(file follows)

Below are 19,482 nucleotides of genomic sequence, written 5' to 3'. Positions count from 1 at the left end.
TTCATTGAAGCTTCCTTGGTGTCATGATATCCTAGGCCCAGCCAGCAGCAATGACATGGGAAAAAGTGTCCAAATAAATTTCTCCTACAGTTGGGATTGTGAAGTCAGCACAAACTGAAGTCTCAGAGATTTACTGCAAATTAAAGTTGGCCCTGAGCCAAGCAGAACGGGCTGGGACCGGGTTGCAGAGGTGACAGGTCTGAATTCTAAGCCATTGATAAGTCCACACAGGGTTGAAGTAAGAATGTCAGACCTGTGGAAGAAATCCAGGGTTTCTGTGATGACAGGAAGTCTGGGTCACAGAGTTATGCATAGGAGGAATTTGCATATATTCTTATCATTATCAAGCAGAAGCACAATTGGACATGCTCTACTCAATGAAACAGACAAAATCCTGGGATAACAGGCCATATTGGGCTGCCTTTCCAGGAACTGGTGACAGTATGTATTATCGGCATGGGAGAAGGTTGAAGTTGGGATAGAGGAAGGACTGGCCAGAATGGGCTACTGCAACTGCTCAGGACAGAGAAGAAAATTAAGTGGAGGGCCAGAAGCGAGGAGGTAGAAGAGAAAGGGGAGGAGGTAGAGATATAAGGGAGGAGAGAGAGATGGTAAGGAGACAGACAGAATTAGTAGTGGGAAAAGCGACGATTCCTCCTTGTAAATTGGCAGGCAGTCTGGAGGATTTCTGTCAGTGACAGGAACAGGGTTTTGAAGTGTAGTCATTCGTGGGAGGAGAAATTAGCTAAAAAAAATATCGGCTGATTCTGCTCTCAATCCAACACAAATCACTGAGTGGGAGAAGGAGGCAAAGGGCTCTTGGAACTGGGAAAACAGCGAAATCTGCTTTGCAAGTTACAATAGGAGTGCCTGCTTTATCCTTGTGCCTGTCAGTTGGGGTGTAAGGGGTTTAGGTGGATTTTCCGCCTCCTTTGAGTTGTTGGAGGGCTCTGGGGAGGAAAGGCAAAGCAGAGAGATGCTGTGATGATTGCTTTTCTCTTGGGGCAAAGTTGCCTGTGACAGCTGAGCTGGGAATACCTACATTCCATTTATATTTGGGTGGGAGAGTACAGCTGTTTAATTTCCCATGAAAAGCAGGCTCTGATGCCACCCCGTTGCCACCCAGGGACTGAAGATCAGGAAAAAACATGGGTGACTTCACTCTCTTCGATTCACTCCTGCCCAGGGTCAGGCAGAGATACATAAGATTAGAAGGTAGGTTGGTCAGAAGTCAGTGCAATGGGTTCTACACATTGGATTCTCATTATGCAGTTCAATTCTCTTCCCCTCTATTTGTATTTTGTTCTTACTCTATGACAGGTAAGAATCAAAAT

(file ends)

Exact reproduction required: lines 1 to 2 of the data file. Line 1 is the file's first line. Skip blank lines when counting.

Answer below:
Below are 19,482 nucleotides of genomic sequence, written 5' to 3'. Positions count from 1 at the left end.
TTCATTGAAGCTTCCTTGGTGTCATGATATCCTAGGCCCAGCCAGCAGCAATGACATGGGAAAAAGTGTCCAAATAAATTTCTCCTACAGTTGGGATTGTGAAGTCAGCACAAACTGAAGTCTCAGAGATTTACTGCAAATTAAAGTTGGCCCTGAGCCAAGCAGAACGGGCTGGGACCGGGTTGCAGAGGTGACAGGTCTGAATTCTAAGCCATTGATAAGTCCACACAGGGTTGAAGTAAGAATGTCAGACCTGTGGAAGAAATCCAGGGTTTCTGTGATGACAGGAAGTCTGGGTCACAGAGTTATGCATAGGAGGAATTTGCATATATTCTTATCATTATCAAGCAGAAGCACAATTGGACATGCTCTACTCAATGAAACAGACAAAATCCTGGGATAACAGGCCATATTGGGCTGCCTTTCCAGGAACTGGTGACAGTATGTATTATCGGCATGGGAGAAGGTTGAAGTTGGGATAGAGGAAGGACTGGCCAGAATGGGCTACTGCAACTGCTCAGGACAGAGAAGAAAATTAAGTGGAGGGCCAGAAGCGAGGAGGTAGAAGAGAAAGGGGAGGAGGTAGAGATATAAGGGAGGAGAGAGAGATGGTAAGGAGACAGACAGAATTAGTAGTGGGAAAAGCGACGATTCCTCCTTGTAAATTGGCAGGCAGTCTGGAGGATTTCTGTCAGTGACAGGAACAGGGTTTTGAAGTGTAGTCATTCGTGGGAGGAGAAATTAGCTAAAAAAAATATCGGCTGATTCTGCTCTCAATCCAACACAAATCACTGAGTGGGAGAAGGAGGCAAAGGGCTCTTGGAACTGGGAAAACAGCGAAATCTGCTTTGCAAGTTACAATAGGAGTGCCTGCTTTATCCTTGTGCCTGTCAGTTGGGGTGTAAGGGGTTTAGGTGGATTTTCCGCCTCCTTTGAGTTGTTGGAGGGCTCTGGGGAGGAAAGGCAAAGCAGAGAGATGCTGTGATGATTGCTTTTCTCTTGGGGCAAAGTTGCCTGTGACAGCTGAGCTGGGAATACCTACATTCCATTTATATTTGGGTGGGAGAGTACAGCTGTTTAATTTCCCATGAAAAGCAGGCTCTGATGCCACCCCGTTGCCACCCAGGGACTGAAGATCAGGAAAAAACATGGGTGACTTCACTCTCTTCGATTCACTCCTGCCCAGGGTCAGGCAGAGATACATAAGATTAGAAGGTAGGTTGGTCAGAAGTCAGTGCAATGGGTTCTACACATTGGATTCTCATTATGCAGTTCAATTCTCTTCCCCTCTATTTGTATTTTGTTCTTACTCTATGACAGGTAAGAATCAAAAT